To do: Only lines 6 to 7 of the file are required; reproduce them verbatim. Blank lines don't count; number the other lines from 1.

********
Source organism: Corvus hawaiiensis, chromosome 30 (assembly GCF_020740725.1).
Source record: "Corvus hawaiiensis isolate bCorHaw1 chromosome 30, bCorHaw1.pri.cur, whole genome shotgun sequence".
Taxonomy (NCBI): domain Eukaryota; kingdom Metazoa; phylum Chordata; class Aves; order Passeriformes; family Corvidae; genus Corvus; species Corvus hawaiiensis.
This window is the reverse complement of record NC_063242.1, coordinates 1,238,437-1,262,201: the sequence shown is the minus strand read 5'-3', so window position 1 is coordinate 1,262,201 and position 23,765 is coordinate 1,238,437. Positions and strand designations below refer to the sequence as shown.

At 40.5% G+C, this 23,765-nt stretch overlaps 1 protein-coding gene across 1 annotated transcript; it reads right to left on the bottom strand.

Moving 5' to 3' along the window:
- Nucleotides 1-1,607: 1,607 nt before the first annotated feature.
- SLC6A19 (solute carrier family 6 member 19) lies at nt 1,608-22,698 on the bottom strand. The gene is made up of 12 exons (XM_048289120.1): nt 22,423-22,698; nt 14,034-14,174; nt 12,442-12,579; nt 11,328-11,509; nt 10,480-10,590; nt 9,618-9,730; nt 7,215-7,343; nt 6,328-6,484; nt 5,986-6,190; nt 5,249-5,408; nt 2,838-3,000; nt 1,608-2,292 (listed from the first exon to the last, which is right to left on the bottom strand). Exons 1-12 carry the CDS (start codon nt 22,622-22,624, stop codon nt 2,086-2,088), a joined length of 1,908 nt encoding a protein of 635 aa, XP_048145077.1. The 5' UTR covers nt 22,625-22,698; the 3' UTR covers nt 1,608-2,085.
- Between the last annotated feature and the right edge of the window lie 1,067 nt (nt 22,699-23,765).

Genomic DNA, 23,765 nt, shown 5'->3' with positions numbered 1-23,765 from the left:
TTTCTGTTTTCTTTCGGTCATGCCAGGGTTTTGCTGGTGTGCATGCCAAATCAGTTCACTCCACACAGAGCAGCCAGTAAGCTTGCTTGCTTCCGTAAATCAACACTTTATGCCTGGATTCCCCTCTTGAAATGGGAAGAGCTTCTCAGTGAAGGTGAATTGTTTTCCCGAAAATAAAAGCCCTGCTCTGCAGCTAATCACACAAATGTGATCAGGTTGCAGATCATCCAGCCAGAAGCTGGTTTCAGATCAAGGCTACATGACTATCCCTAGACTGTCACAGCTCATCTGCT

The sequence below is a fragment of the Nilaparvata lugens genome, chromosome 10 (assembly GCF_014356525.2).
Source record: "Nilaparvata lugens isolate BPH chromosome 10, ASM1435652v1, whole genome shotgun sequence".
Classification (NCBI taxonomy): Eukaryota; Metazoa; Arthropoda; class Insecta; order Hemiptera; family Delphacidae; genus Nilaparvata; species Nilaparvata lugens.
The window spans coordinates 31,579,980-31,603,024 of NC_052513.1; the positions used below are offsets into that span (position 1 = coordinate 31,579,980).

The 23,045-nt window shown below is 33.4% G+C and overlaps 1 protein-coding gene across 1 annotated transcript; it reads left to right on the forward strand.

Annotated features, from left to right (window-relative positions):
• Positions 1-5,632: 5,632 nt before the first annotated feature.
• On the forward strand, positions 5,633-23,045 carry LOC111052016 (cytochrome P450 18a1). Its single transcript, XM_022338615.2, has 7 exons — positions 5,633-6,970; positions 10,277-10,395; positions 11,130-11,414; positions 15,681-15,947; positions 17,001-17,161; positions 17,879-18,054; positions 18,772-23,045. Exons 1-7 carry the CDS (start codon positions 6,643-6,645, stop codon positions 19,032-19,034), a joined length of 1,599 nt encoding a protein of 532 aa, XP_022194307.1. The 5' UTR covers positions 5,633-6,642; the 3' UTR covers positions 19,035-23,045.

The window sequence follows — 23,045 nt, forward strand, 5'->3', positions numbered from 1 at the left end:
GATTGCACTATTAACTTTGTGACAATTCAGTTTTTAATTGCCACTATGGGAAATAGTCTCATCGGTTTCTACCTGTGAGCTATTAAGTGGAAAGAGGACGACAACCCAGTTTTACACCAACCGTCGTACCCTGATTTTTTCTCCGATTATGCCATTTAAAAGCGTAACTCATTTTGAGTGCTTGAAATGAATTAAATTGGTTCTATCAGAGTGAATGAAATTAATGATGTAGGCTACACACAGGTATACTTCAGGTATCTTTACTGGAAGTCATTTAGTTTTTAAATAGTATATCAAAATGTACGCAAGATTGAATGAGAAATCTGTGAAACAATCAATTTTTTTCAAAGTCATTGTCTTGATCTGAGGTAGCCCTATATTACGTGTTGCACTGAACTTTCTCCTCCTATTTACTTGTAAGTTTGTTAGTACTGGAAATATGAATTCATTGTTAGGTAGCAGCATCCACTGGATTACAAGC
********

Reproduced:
Moving 5' to 3' along the window:
- Nucleotides 1-1,607: 1,607 nt before the first annotated feature.